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Freeman building tough mentality

Eastside’s boys basketball team was probably the best team in the county last year. The Eagles had a 15-game winning streak at one point and finished the season with a 23-4 record before falling flat in the region championship and the first round of state.

The Eagles lost their six leading scorers from that team in players like Treyvon Francis, Anthony Henderson and Daniel Oduah. The 2014-2015 team is younger and Eastside head coach Gregory Freeman – who has helped the program to 55 wins in three years – is trying to instill a tough, grit and grind DNA in the team to circumvent some of the talent he’s lost.

“We lost guys that had been in the varsity system for two years and we lost the region 8-AAAA player of the year, a second team-all state guy. What you do, you don’t replace those guys. You plug guys in to keep playing and we’ve got some pretty good young players,” Freeman said.

“We coach on expectations over here. We expect our guys to do it the right way,” Freeman said. “It’s something that probably has never been placed on them before. It’s going to be interesting to see how they transition from the JV level to the varsity level as 10th graders going into a region with the defending state champs. It’s not going to be easy, but we wouldn’t have it any other way.”

Freeman had his team play a rigorous summer schedule to prepare them for the real season. Over the summer the Eagles went up against some of the tougher teams in the state such as Tucker, Lithonia, Carrollton and Douglas County.

“We played teams that are probably more advanced than we are right now in order for us to get better because we understand the region that we’re going into,” Freeman said.

Some of Eastside's players aren’t with the team right now, as Freeman has some of his varsity players that are playing football. When the season starts the Eagles will rely on players like Isaiah Miller, Marquis Sims and Joshua Cammon.

Freeman says he plans to use the athletic stretch fours he has in players like J.J. Saxton and Ratayvious Jackson, but despite the slight lack of size – the Eagles do have a couple big guys – Freeman wants his team to play tough basketball.

“We’re not trying to be pretty. We’re trying to win. I always ask my guys, ‘What’s on your resume?’ If you don’t have a championship resume, you can’t strut your stuff like a champion until it actually happens. We have to make it happen,” Freeman said. “We just want more and we’re going to always want more. Always. We’ll never play satisfied basketball. These guys are hungry. They’re going through it right now, they have to pay a price in order to be out here. I think we work harder than anybody.”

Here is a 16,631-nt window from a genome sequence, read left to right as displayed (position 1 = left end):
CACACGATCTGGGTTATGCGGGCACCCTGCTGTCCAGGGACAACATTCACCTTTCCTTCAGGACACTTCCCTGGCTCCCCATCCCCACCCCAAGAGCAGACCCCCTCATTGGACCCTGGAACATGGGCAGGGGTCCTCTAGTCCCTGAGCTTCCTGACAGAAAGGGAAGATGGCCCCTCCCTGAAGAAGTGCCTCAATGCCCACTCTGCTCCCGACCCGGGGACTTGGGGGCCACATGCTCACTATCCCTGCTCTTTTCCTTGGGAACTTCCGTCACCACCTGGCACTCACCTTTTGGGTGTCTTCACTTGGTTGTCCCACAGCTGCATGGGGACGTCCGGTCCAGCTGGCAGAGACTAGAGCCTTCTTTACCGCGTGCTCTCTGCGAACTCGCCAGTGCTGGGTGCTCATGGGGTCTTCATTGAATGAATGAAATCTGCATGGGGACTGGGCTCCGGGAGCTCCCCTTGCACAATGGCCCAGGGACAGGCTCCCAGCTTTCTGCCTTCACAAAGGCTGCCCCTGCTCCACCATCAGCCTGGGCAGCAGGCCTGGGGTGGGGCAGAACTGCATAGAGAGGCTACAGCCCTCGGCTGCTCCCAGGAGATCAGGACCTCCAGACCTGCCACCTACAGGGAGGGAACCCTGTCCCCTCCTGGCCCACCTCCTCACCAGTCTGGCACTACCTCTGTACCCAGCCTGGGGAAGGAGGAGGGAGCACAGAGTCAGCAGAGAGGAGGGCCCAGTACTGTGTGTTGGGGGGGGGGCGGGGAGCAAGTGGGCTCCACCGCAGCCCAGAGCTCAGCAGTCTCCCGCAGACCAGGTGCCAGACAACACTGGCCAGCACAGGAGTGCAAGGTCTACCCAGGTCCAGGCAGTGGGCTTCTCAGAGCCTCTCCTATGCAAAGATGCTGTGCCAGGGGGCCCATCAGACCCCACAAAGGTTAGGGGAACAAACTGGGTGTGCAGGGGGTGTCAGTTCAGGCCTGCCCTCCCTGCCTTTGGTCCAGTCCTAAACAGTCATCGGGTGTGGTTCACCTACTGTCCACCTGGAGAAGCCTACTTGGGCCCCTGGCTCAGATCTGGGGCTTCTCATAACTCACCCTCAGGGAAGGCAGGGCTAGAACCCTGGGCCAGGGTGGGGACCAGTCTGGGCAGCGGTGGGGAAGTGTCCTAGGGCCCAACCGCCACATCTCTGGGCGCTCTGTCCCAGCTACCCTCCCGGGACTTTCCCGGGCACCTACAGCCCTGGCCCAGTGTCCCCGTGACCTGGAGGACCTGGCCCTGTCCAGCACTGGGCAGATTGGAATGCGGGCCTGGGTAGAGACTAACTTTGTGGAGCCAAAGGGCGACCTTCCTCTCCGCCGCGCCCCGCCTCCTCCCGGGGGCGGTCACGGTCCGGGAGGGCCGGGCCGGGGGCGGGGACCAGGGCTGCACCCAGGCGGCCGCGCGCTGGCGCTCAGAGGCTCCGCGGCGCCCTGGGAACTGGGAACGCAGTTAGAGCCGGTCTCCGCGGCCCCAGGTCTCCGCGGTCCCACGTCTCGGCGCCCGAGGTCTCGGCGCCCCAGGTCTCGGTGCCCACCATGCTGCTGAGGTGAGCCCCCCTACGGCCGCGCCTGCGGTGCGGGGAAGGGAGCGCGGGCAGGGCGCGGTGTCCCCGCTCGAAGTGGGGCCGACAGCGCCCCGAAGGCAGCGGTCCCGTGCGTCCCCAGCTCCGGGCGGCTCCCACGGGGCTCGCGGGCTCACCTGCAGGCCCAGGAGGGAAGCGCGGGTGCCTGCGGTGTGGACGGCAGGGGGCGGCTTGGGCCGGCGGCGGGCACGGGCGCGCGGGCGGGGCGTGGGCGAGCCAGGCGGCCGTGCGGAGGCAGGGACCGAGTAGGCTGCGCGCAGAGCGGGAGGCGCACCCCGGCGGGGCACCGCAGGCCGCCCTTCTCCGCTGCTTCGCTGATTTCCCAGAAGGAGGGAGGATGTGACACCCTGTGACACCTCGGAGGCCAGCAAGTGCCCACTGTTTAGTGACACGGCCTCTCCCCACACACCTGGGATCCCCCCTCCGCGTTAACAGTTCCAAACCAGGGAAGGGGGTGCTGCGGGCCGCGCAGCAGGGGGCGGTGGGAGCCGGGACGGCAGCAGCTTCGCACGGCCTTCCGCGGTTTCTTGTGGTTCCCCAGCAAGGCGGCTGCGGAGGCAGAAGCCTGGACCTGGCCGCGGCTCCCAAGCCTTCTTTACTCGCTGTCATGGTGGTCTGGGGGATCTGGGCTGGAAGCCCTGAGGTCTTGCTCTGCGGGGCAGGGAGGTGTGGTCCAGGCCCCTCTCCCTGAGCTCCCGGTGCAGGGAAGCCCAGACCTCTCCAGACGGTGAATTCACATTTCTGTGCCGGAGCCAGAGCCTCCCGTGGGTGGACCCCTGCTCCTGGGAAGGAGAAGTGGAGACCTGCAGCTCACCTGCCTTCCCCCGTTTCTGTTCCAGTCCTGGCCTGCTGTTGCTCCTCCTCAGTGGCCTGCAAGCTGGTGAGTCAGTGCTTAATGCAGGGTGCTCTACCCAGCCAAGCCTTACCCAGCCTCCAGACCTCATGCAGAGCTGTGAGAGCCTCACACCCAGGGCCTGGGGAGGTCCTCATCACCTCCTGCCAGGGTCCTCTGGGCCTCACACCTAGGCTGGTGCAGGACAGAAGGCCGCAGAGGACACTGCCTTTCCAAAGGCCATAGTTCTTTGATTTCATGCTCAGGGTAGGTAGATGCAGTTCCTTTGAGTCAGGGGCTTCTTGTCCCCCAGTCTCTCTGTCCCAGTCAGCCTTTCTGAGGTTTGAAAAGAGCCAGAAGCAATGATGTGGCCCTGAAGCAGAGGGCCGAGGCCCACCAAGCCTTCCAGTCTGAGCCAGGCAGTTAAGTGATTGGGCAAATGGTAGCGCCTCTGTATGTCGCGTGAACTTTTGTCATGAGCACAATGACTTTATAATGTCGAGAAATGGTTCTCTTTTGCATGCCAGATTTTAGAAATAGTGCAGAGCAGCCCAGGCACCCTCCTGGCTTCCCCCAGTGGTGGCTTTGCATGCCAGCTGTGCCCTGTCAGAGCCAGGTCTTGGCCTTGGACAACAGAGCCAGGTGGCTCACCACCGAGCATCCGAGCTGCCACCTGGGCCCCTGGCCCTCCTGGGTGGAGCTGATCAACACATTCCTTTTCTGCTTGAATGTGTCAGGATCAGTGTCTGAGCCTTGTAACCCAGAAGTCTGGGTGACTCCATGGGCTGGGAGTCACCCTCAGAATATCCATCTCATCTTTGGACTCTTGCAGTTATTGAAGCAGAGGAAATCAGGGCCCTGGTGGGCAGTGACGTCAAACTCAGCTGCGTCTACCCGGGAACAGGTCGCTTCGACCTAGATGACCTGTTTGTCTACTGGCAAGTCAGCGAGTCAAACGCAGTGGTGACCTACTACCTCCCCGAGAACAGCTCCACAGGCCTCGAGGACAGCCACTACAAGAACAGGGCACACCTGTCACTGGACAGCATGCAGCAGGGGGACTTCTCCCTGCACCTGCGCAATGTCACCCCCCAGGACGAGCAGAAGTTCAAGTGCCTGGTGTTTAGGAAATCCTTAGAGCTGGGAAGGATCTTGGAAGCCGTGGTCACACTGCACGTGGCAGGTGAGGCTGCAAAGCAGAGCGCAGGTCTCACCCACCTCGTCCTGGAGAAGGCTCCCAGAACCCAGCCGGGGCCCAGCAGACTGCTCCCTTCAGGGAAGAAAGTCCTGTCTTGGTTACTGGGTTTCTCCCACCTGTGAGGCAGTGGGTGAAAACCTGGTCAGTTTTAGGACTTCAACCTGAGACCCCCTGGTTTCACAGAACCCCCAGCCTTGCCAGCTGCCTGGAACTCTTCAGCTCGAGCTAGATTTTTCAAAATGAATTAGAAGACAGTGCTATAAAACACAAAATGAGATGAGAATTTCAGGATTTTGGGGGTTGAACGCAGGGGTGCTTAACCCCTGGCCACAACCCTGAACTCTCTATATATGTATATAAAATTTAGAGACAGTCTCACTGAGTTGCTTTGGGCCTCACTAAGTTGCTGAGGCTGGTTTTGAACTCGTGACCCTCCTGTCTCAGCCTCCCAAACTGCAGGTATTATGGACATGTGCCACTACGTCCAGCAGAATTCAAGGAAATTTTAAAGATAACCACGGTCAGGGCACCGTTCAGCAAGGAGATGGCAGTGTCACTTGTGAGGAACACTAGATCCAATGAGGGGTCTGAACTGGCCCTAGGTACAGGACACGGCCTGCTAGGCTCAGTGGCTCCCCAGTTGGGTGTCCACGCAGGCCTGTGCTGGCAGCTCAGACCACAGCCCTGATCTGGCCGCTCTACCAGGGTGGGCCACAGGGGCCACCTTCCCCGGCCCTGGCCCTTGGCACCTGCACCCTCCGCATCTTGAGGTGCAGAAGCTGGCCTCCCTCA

What they don’t have in talent, Eastside will try to maximize in effort Freeman says. In practice Freeman challenges his players as a team and individually. If you screw up, he won’t hesitate to call you on it. But, he also will tell you why you did what you did wrong and how you can get it right.

“Get it right. Don’t accept doing it wrong,” Freeman told his team as they worked on plays in practice.
The nasty taste of last year is still in Freeman’s mouth. You can tell from the way the team practices.

During five-on-five scrimmages at practice the Eagles look like they’ll be a fast team, and defense will be their mainstay. They pressure the ball, but they can play zone too. The guards are fast and sneaky, so steals will be a recurring theme. And the forwards have long arms to disrupt the passing lanes and crowd the paint.

Decision-making will be key in how Eastside’s offense performs. The way the system is set up, many times Eastside’s players were in position to take an open shot, but players would either drive or pass it up instead of taking the shot. If the players start taking and knocking down those shots, the team could have the right balance every team needs to compete for a state championship.

“Our goals are always to make the state playoffs in whatever capacity we can make it and try to advance in the tournament. That’s the goal,” Freeman said.

“I understand that you’re supposed to have a distinct advantage if you’re No. 1 or No. 2. We’ve been No. 2 the last two years and have not advanced. I do believe they believe in what they’re doing and it’s evident in how hard they work. As long as we keep that work ethic where it is, I think we’ll be ok.”